Clovis News-Journal from Clovis, New Mexico on May 15, 1966 · Page 6
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May 15, 1966

Clovis News-Journal from Clovis, New Mexico · Page 6

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Clovis, New Mexico
Issue Date:
Sunday, May 15, 1966
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Page 6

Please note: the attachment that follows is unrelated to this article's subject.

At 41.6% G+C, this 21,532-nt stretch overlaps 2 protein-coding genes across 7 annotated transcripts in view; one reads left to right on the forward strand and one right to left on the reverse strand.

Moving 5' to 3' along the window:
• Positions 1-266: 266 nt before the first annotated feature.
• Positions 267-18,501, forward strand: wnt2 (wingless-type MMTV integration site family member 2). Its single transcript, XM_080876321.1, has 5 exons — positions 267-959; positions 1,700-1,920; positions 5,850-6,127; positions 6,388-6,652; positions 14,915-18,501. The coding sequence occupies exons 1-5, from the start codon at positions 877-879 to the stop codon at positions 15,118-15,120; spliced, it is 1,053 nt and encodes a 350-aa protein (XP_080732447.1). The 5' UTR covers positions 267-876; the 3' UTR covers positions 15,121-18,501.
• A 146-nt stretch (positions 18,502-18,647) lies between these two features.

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••••aBMBp'MOBBEPaBMMBMPMlB Mankind (24) What Ntut for China? Dan Oafefey end John Lone Th< spiritual atom bomb thai the rf twlurion- flfy p«opU posmi te a /ar mote poirer/ul end useful weapon than the physical atom bomb. —Marshal Lin Piao "Courtftiy," nid the revered Confucius, "Is Hot extended to the common people and punlihment is not served up to the lords." Therein lies one touchstone to 4,000 years Of turbulent Chinese history. Another is the fact that China has always had too many people and too little arable land. A third is psychological. It is not yet clear whether the proud Chinese are yet willing to take their place as in equal among equals in the modern world community. Beneath the surface changes wrought by the Communists, the Chinese remain Chinese —unwarlike (despite the hysterical rantfcgs of their leaders), Illogical, unrealistically egocentric. Instead of Confucius, it is the writings of Mao that are diligently studied for the magic formulas which will solve all problems, from increasing factory production to over* coming the "dragon" of U.S. imperialism. Greert Leaps Forwent* Of Backward The present Communist regime is often compared to the ChMn dynasty, which first unified the warring Chinese kingdoms in 221 B. C. Just as the totalitarian Ch'in ruthlessly stamped out all opposition, standardized the language and regulated weights and measures, so the Communists when ftiey came to power in 1949 set about standardizing the political thought and regulating the lives of 450 million human beings—now grown to 700 million. But the Ch'in, for all their cruelty, left China the legacy of unity and centralized government. It may be that the Communists, when they pass—as rney will—will be viewed as a. catalyst that finally rid China of its repressive landowning gentry and brought about industrialization. It is a law of history that a nation's interests survive its revolutions. The Chinese remember when they were the cultural and political overlords of less advanced peoples on their borders—Korea, Mongolia, Burma, Thailand, Viet Nam. Even Sun Yat-sen dreamed of the day when China would reassume this role. Ironically, the only nation that supported One-tourtvi of Mankind— - _ in its 1962 border war with India was Chiang Kai-shek's Taiwan. Ironically again, if the law is true, it Is not America but Russia, holding vast lands once belonging to the Middle Kingdom, who has most to fear a clash with an aggressive China. Traditionally, however, the Chinese have believed it is their superior virtue and culture, not arms, which is their strength. And this may be a hopeful thing as her former tribate- bearers go through their own. struggles to enter the world as independent nations. The coming years will demand great fore- bearance and wisdom, coupled with measured firmness, on the part of the West—a patience to match- the fabled patience of the Chinese. In recent months, China's subversive "diplomacy" has suffered reverses around the globe. The old Communists realize they must soon pass from the stage and are afraid and distrustful of a new generation in the wings. The last chapter in the story of China, this unique and most ancient of civilizations, is far from written. THE END House Porks Panel To Try Anew Effort To Report Out Park Bill WASHINGTON (UH) - The House Subcommittee on National Parks plans to try again Monday to report out a bill au- horizirvg the Ouadalupe National Park in West Texas. Extensive hearings and subcommittee field trips have been held and made on the proposal. So far. however, snags have developed over whether to permit mineral development within the I park area. National policy prohibits such activity. But some of the mineral rights owners in areas to be taken into the park boundar- ;ies contend their holdings are ! valuable. j The Interior Department so far has contended they are practically worthless. In trying j to reach a solution and report (the bill, the subcommittee will i meet behind closed doors. USE CLASSIFIED ADS FOB FASI RESULTS Hancook MRgratalitts tb* Man of KM Month Bob Strond Hit record has put him at the top of his agency . . . and a record like that can only be built by outstanding profes- fonal service to his clients, 'e're proud to be associated with him. And we think you'll find his training and experience a big help in planning a life insurance program thot will cover all your needs. You can contact him at. Aytch M. Johnson General Agency 9400 X. Mainway ClovU, New Mexico 762-4581 GOP Women Listen To Candidate Frances M. Liles. Republican candidate for county treasurer, spoke on the subject ,'Each one - Win one" at the May meeting of the Curry County Federation of Republican Women. "If Communists are people we should be fighting," she stated, "they manifestly are not people with whom we should be trading. We do trade with the enemy and we do send our sons into battle supported by that same enemy. As Republicans we must! continue to work to have this; practice stopped." ; Mrs. Hoyt Pattison, club presi-; dent, conducted the busines session. | Mrs. Foster Scott, club chap- 1 lain, gave the invocation. j Mrs. Muriel Pilant, Americanism chairman, led the group in; the flag salute, then read the; poem "In Flanders Field". She reported on proper procedure for flying the flag on Memorial Day, and asked each member to fly the flag on that day to honor the nation's war dead. Mrs. Bob Johnson was elected to serve as second vice-president. Serving on her committee will be Frances Liles and Mrs. Al Cochran. , B. Lyman was named chair-Mrs. Williamson and Mrs. Pilant. Mrs. Charles S. Stanfield will man of the Bylaws Revision committee. Serving with her will be Mrs. Howard William-be hostess for the June meet- son, ing, which will be held in her Hostesses for the meeting were home. DR. BRYCE STORRIE CHmOPRACTOR 109 W. Manana 762-2011 OPEN Weekdays OPEN Sundays 12:00 to 6:00 8:30 to 8:00 THONGS GARDEN HOSE 50 FEET 100% VINYL REG. 1.98 CHILDREN'S OR LADIES' 16 Oz. TUMBLER TOILET TISSUE AQUA RIPPLE OR GOLDEN WAVE 29c VALUE .... 10 ROLL PKG. SAVE 31c 98c VALUE CHARCOAL BRIQUETS REDUCED 50% ALL BEDDING PLANTS ALL GLADIOLA BULBS END OF SEASON SPECIAL HICKORY BLENDED 10 LB. BAG 79c VALUE Up A Blind Alley? A LOST Ad Will Lead You Out! I ' •-!•.' .4* BEGINNERS ORGAN CLASS MARILYN COLLINS OF PHILLIPS HOUSE OF MUSIC IS START- IN© ANOTHER ORGAN CLASS, WHETHER OR NOT YOU HAVE AN INSTRUMENT -. WON'T YOU ".? PLEASE JOIN US ON WED. MAY -* 18th. AT 10:30 A.M. FOR AN IN. TROOUCT1ON TO BECOMING A HOBBY ORGANIST - CALL 7631041. OF MUSIC cunis, M i rsiQTa N New REMINGTON 200 SELECTRO Shaver Now you can cflal a close, comfortable shave. Select the setting that's right for you. Pop-up sideburn trimmer too, $1 ft 66 Reg. 32,50 19 TIMEX WATCHES LARGEST SELECTION IN CLOVIS GENERAL ELECTRIC TABLE RADIO You Pay Less At Price Drug While Supply Lasts KODAK 104 INSTAMATIC CAMERA KIT CAMERA FLASH BULBS BATTERIES FILM by SAMSQNITE | ROYAL TRAVELLER* t MOLDED LUGGAGE Royal Traveller Molded is the luggage that's extravagant in every way but price. Fashionably slim, carefully designed you the maximum packing space, rugged molded body that can take the roughest treatment without scuffing, staining pf denting. A sleek interior lining matches the colorful i exterior to give a final touch of elegance. Choose Royal Traveller fro* young, contemporary travel colors. Available for women i •"" Blue, Red, Grey, Navy, for men in Olive, Grey. 0— Twc-Su™" mCWN<m « Et 33,77 fT! 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